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Re: [css-variables] and shortcut properties, fundamental limitation?

From: Andrew Fedoniouk <news@terrainformatica.com>
Date: Sat, 23 Feb 2013 12:36:18 -0800
Message-ID: <CALRQH7-SyTi3ifgN2e7Gie8mByf+rxBBht-1u=P7RPzzbZM87Q@mail.gmail.com>
To: Simon Sapin <simon.sapin@kozea.fr>
Cc: "www-style@w3.org" <www-style@w3.org>
On Sat, Feb 23, 2013 at 11:54 AM, Simon Sapin <simon.sapin@kozea.fr> wrote:
> Le 23/02/2013 20:32, Andrew Fedoniouk a écrit :
>> Let's imagine that we have this rule:
>> div {
>>    border: var(var1) var(var2) var(var3);
>> }
>> Here we use variables that are not yet defined.
>> As at this point CSS parser has no knowledge about types of each variable
>> then
>> it cannot decide which "terminal" property will receive which variable.
> […]
>> @variables {
>>     var1: 1px;
>>     var2: #ff0;
>>     var3: solid;
>> }
> Let’s get this out of the way first: there is no @variables rule at all in
> the current draft, but properties that cascade:
>   #something { var-foo: 1px }
> Usually, property declarations are "validated" against the property value’s
> grammar as soon as they are parsed. Invalid declarations are ignored, which
> lets you use fallback declarations such as:
>     background: #333;
>     background: linear-gradient(/* … */);
> Older browsers that do not support gradients will use the fallback’s solid
> color.
> This validation does *not* happen that early for declarations that use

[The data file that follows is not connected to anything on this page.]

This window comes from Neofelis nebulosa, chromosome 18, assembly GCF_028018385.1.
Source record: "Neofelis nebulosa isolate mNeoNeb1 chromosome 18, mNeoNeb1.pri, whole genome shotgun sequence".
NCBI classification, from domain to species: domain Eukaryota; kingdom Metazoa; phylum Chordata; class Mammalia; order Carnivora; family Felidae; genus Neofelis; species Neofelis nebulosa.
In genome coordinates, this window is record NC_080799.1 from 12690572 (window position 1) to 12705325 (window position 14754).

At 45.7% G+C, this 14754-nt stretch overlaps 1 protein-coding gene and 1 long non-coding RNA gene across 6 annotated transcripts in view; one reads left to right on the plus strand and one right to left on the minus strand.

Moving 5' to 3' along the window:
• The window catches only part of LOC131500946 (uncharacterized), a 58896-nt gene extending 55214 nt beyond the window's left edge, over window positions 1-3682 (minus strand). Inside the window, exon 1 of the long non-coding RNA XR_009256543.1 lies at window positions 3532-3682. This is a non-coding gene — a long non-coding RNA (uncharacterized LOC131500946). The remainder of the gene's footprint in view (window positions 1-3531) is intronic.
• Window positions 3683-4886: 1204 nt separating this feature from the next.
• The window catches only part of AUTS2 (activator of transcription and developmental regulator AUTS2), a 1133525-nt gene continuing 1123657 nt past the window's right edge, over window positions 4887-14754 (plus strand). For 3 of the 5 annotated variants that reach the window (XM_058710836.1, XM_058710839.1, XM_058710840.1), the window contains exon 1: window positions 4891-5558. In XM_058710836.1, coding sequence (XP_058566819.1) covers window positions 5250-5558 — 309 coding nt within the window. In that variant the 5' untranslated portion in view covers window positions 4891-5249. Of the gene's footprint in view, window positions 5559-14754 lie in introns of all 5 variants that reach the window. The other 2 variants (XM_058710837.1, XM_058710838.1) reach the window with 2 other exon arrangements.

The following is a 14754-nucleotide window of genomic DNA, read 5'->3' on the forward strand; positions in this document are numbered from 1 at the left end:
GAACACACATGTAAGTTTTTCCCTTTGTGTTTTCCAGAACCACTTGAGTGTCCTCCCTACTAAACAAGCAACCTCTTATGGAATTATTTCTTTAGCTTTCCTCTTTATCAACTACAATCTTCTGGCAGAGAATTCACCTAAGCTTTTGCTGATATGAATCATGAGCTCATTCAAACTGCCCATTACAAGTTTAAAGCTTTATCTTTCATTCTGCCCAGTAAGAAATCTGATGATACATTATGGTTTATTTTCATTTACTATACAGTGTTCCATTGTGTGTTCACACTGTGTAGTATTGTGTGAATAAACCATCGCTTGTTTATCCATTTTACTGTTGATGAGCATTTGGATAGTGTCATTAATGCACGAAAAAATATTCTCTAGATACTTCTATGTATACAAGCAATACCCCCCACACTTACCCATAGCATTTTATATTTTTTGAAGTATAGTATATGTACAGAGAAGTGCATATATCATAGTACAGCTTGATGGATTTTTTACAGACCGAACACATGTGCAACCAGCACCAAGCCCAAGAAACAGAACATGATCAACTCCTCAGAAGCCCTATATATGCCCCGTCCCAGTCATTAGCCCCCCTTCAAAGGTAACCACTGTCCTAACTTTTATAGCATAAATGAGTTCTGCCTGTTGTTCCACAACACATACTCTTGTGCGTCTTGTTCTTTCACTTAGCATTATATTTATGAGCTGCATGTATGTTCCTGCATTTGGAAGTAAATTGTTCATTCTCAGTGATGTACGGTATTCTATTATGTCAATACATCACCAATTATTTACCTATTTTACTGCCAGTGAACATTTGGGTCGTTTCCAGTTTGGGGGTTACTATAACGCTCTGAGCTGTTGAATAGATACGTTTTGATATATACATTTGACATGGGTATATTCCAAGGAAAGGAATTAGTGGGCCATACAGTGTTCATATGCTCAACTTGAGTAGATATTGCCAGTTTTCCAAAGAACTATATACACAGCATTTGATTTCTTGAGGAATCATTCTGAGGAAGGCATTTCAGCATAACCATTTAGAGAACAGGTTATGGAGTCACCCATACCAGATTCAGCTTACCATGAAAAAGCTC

> var(). It’s only at computed-value time (after the cascade), after var() has
> been substituted for the variable’s value, that the property value is
> parsed. A declaration can then be "invalid at computed-value time". This is
> exactly the same for shorthand as for longhand properties.
> To quote the draft:
> http://dev.w3.org/csswg/css-variables/#using-variables
>> A variable is substituted for its value in the property value at
>> computed-value time. If a declaration, once all variables are
>> substituted in, is invalid, the declaration is invalid at
>> computed-value time.
> http://dev.w3.org/csswg/css-variables/#invalid-variables
>> A declaration can be invalid at computed-value time if […] the
>> property value, after substituting its variables, is invalid. When
>> this happens, the computed value of the property is either the
>> property's inherited value or its initial value depending on whether
>> the property is inherited or not, respectively.
> Maybe the draft could do a better job at explaining that validation does
> *not* happen as it usually does before the cascade. (When shorthands are
> usually expanded.)

Hmm, interesting...

But what should happen if you have, say, this:

div {
   background: #333;
   background: linear-gradient(/* … */);
   background: var(c1);  /* #1 */
   background: var(grad1); /* #2 */
   background: var(url1) var(repeat1); /* #3 */

And in run-time any of mentioned variables may have invalid values.
So at any given moment of time one or all prop defintions 1..3
can be invalid.

At the moment in CSS each terminal property can contain
just one value, so two property declarations:
div {
  background-color: #rgb1;
  background-color: #rgb2;
are parsed into single background_color variable of type color.
Later one simply overrides first one.

As far as understand css-variables require change
of underlying storage for properties. Particular property value
storage shall accept now list of value and variable references rather
than single value.

Therefore to get computed value of a property UA will need
to check each variable in the list for validity.

In short: without variables CSS rules can be compiled in parse
time into binary structures (for effective access).

But CSS variables mandate CSS declarations to be interpreted
each time when CSS rule matches the element.

It's quite substantial architecture limitation, no?

Andrew Fedoniouk.

Received on Saturday, 23 February 2013 20:36:47 UTC

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